The project runs on the ADAU1701MINIZ board. I suggest using the built-in click at first. Add some music, and adjust the threshold downward until you see LED D5 blink, showing that the thing is finding the clicks. The clicks will then be rendered nearly inaudible! Next you can switch off the built-in clicker and try some bad vinyl. You'll need to add your RIAA EQ.
At this point you're free to come up with variations or an entirely new circuit. The more you learn about the blocks and what they do, the more likely you'll succeed. Here's a few more tips:
wow, thats a lot of stuff i have to understand.
I will try to implement this on my board, as i don't own the MINIZ board.
I will keep you informed and post my hopefully working project.
It is just for hobby, and anyone who wants can use it for non commercial projects.
Sorry I forgot to attach the project. Here it is. It should be fairly easy to adapt it to the Sure DSP or similar boards, just change your ins and outs. Anything needing more explanation, just ask. Hobby projects are fun!
finally I got the hardware and software running with good results.
The clicks of old vinyls are nearly inaudible and the RIAA curve is nearly 100% exact.
Now I would like to make some of the parameters (treshold etc.) externally adjustable via the AUX-ADC's
but I don't know how to do it in studio.
Glad to hear you got your hardware going. Now for the fun part, tweaking and improving your project. Your use of hierarchy boards is a fine idea, as well as providing external adjustments via Aux ADCs. The ADAU1701's aux ADCs go from zero to 1.0 decimal, so all we need do is scale this to the needed level. For example, the Threshold presently goes from -80 dB (or 0.0001) to -40 dB (0.01). The arrangement of gain, DC source, and adder shown below will provide approximately that range as you turn your pot connected to the Aux ADC:
There's more sophisticated approaches involving a Lookup Table (LUT) -- for an example of interfacing an Aux ADC and LUT, see https://ez.analog.com/dsp/sigmadsp/f/q-a/66309/logarithmic-pot-by-index-lut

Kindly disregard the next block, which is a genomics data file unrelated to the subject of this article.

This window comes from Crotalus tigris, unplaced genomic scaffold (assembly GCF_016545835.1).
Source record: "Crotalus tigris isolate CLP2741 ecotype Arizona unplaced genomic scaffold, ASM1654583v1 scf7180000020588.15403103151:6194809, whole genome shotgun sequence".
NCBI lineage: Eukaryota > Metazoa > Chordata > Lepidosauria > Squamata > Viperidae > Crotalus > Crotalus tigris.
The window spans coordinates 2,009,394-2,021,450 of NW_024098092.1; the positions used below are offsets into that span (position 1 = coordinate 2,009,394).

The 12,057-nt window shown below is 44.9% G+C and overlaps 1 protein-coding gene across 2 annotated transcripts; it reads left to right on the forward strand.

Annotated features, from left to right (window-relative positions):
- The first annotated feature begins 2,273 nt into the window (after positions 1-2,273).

finally I got an USBi interface, so testing my design is easy from now on.
I found a project from you about a dynamic loudness enhancer and tried to implement this
into my RIAA project to make old vinyls sound better. Unfortunately is does not work as expected.
Putting the loudness in front of the RIAA block works, but sounds not so good.
Putting the loudness after the RIAA block gives only hiss, like white noise,
but no music at all. And I don't know why.
The processing order in the project you have attached is the best: The click filter first, where it receives the best click information. Then the RIAA EQ, and finally, the dynamic loudness which operates on a normal (flat) signal. And yes, it hisses and quite loudly at that. Fortunately, another EZ engineer figured out why this happens and found an easy workaround.
The problem lies in the Dynamic Loudness circuit, which I made years ago before the problem was discovered. It turns out that when a Feedback block feeds two or more destinations via a T junction, the compiler doesn't assign memory for the extra connections. Occasionally it works anyway, as it did when I made the Dynamic Loudness. Other times it doesn't -- and the DSP departs to Mars. The result is that awful hiss. The fix is to use a separate Feedback for each needed signal:
By the way, AD has used a similar "implicit" calculation arrangement in their analog RMS converter chips. Here it performs two mathematical functions which would otherwise require a boatload of ADAU1701 instructions. The higher-end DSPs (ADAU1452 and above) can handle square root and divide much more efficiently.
Making the above change will get rid of your hiss. I did notice one other thing you need to fix, this in the differential outputs. The Buffer Gates shown below are not audio buffers but are used for logic functions. They won't pass audio, only distortion. And you don't need them anyway so take them out!